When Lee Anisman’s partner Michael was fighting AIDS in the late 1980s and early 1990s, he received good and bad medical care.
By the time Michael reached a doctor able to provide quality care, his health had deteriorated rapidly. He was diagnosed with pneumonia in March 1991, and over the next year he lost his vision and became incontinent. He died in April 1992, and Anisman made a vow.
“I saw the horrors of how people with HIV were treated in the 80s,” he says. “I don’t want to see that ever happen to people.”
That’s the primary reason he bought Pride Medical in 1995 from Cole Wolford a year after the practice opened, and the facility is now celebrating 20 years helping not just those individuals with HIV, but also anyone with any primary care needs throughout the city of Atlanta.
‘We wanted to make things as easy as possible’
Anisman, who stepped down as CEO for health reasons last October but is still the majority owner, started out as the sole provider at the practice, but it has grown to include four providers—physicians Dr. David Morris and Dr. Amy Swartz, and nurse practitioners Rodney Fox and Terry Hackworth. Anisman is a also retired physician.
Morris, who joined the practice in 2000 and became medical director in 2012, cites four reasons for Pride Medical’s place in the community.
“One is, it’s a place where patients who are gay, lesbian and transgender can feel at home and not feel judged,” he says. “Another is we do confidential testing for HIV for free. The third is we do a lot of HIV care, so we diagnose and manage and treat and care for people with HIV. And we also do primary care for the general population.”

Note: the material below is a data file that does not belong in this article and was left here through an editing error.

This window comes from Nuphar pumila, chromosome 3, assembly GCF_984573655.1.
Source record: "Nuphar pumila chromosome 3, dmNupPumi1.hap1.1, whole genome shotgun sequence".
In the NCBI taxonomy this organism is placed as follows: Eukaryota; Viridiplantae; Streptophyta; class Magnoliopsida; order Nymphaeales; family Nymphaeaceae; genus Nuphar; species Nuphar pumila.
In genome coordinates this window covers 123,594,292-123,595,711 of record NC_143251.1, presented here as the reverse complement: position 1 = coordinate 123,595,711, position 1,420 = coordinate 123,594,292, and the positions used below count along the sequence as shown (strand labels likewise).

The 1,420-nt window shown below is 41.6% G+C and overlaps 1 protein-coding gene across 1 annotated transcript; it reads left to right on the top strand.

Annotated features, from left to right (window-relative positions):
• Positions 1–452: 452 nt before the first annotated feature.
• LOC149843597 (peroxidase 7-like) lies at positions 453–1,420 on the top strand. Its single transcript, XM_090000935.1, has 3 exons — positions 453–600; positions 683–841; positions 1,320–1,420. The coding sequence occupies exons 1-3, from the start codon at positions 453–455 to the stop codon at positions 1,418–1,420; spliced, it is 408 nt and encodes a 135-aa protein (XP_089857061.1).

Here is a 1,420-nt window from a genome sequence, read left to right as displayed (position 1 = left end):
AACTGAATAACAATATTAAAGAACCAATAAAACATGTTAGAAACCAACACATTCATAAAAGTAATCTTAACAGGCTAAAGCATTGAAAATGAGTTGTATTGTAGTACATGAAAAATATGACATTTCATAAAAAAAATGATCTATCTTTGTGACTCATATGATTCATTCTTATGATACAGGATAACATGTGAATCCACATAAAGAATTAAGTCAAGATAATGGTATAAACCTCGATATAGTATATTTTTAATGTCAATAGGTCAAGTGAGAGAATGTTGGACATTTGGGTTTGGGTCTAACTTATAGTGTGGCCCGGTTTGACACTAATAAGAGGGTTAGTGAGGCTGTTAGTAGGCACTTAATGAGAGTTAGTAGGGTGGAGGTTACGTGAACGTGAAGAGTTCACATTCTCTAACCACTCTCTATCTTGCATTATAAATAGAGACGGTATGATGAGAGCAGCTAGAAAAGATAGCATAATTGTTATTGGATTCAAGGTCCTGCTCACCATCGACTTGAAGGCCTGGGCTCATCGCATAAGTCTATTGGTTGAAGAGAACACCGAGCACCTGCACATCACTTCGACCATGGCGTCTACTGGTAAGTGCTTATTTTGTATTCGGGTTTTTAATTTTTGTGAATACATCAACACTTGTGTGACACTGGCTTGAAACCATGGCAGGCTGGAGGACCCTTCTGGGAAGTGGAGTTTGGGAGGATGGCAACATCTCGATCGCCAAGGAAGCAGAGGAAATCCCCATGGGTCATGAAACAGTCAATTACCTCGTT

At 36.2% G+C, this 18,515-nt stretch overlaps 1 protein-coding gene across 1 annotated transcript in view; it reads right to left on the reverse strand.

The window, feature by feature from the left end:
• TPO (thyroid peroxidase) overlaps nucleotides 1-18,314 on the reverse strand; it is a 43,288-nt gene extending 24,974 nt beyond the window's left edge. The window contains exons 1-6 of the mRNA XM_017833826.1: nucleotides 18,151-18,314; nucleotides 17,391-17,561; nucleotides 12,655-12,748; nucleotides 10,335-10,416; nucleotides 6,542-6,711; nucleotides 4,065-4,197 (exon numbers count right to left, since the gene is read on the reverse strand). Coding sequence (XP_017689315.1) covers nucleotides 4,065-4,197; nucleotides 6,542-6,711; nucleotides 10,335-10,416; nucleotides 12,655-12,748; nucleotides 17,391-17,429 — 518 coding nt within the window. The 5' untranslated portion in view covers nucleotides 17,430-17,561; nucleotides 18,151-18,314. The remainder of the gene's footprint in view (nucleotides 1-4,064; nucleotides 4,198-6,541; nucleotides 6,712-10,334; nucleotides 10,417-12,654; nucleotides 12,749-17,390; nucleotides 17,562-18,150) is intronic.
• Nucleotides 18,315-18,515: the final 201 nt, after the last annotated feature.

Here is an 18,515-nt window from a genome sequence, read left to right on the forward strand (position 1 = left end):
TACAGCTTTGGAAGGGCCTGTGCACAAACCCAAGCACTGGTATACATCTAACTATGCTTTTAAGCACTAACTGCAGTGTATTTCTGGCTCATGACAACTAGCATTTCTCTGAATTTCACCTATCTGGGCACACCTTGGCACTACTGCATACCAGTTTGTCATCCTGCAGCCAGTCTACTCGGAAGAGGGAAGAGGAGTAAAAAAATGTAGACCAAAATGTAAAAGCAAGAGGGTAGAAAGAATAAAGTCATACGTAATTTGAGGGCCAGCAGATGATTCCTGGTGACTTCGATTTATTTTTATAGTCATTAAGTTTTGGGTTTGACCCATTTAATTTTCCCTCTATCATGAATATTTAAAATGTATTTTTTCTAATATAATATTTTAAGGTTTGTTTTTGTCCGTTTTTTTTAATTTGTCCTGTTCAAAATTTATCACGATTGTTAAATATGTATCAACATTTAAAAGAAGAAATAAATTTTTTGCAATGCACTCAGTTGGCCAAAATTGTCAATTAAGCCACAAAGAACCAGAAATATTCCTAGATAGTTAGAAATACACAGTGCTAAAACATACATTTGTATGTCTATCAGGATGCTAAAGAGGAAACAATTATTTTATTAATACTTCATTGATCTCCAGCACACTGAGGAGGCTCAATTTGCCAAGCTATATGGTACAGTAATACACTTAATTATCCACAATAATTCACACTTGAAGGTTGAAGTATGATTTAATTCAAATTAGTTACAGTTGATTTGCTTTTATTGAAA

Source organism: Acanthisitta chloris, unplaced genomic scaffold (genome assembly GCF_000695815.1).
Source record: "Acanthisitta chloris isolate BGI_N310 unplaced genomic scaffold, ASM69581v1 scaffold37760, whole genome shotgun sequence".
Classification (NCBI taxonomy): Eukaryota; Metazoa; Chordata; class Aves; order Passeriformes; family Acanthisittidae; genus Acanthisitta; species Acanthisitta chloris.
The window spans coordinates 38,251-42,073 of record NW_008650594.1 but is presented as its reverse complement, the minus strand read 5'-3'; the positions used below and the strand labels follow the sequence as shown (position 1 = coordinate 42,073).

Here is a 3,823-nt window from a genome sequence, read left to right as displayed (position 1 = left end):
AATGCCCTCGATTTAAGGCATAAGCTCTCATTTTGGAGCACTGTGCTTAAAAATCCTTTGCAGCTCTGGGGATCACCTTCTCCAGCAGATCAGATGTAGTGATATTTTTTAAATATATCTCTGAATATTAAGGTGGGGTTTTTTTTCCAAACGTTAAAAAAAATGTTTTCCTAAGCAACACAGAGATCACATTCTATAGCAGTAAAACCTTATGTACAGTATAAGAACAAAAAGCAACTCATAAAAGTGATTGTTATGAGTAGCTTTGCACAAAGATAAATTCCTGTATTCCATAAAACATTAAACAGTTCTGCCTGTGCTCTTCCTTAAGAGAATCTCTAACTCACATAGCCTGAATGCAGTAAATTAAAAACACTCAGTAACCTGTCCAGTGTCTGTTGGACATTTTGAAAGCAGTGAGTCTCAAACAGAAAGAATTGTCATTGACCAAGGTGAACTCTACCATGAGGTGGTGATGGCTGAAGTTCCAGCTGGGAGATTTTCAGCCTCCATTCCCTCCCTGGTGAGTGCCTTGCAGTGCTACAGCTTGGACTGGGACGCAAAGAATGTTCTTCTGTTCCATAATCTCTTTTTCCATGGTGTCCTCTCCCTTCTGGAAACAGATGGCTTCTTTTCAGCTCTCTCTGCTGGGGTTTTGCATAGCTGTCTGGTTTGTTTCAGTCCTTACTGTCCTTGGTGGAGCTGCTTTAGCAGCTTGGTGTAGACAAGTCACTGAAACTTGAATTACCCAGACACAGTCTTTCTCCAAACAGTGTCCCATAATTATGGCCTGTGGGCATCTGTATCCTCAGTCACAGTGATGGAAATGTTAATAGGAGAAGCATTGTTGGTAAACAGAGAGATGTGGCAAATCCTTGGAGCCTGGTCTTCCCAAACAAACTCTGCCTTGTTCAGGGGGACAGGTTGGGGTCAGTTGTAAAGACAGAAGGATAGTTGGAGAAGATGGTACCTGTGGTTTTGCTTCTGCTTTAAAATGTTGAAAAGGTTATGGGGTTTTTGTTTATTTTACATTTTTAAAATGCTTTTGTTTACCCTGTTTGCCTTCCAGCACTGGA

Pride Medical’s clientele has changed since the doors opened in the mid-1990s, when approximately 90 percent of the patients were HIV-positive. Anisman wanted to provide a “one-stop shop” for those patients as an alternative to hospitals.
“In that time there were people who were very, very ill and they were really debilitated,” he says. “To send them to a hospital for infusions, number one, you’re talking about AIDS patients being exposed to a zillion bacteria flying around, and number two, at a hospital you’re really a number and we wanted to make things as easy as possible.”
The answer was offering medical, psychological and pharmaceutical care in one place.
As HIV prevention and treatment efforts have gotten better over the years, the number of HIV-positive patients shifted down dramatically and the number of those seeking general primary care shot up. Now HIV-positive patients account for less than half of the total number of Pride Medical patients, and they’ve done something that they might not have thought possible 20 years ago—lived long enough to have more common age-related maladies.
“Many of our HIV patients who were with us in 1995 are alive and thriving, but have gotten to the age where they now take medications for cholesterol, high blood pressure, diabetes, osteoporosis, erectile dysfunction, etc.,” Anisman says. “All the things that men that age get.”